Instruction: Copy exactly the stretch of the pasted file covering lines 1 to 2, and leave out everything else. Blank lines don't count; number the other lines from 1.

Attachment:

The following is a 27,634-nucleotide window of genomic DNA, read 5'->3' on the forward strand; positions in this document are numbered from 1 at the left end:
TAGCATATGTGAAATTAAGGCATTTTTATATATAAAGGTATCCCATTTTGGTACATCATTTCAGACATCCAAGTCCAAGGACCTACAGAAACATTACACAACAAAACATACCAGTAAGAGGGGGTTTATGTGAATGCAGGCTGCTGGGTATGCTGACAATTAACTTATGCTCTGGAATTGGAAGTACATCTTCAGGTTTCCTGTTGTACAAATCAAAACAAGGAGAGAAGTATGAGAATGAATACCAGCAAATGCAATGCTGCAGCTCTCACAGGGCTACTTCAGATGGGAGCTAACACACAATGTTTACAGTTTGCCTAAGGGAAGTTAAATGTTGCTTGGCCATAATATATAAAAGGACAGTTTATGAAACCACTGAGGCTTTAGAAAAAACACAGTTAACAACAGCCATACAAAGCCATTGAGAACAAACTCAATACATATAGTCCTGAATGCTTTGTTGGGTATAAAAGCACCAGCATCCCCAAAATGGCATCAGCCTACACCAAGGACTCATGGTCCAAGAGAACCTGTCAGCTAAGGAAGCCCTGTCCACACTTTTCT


The following is a 27,634-nucleotide window of genomic DNA, read 5'->3' on the forward strand; positions in this document are numbered from 1 at the left end:
TAGCATATGTGAAATTAAGGCATTTTTATATATAAAGGTATCCCATTTTGGTACATCATTTCAGACATCCAAGTCCAAGGACCTACAGAAACATTACACAACAAAACATACCAGTAAGAGGGGGTTTATGTGAATGCAGGCTGCTGGGTATGCTGACAATTAACTTATGCTCTGGAATTGGAAGTACATCTTCAGGTTTCCTGTTGTACAAATCAAAACAAGGAGAGAAGTATGAGAATGAATACCAGCAAATGCAATGCTGCAGCTCTCACAGGGCTACTTCAGATGGGAGCTAACACACAATGTTTACAGTTTGCCTAAGGGAAGTTAAATGTTGCTTGGCCATAATATATAAAAGGACAGTTTATGAAACCACTGAGGCTTTAGAAAAAACACAGTTAACAACAGCCATACAAAGCCATTGAGAACAAACTCAATACATATAGTCCTGAATGCTTTGTTGGGTATAAAAGCACCAGCATCCCCAAAATGGCATCAGCCTACACCAAGGACTCATGGTCCAAGAGAACCTGTCAGCTAAGGAAGCCCTGTCCACACTTTTCT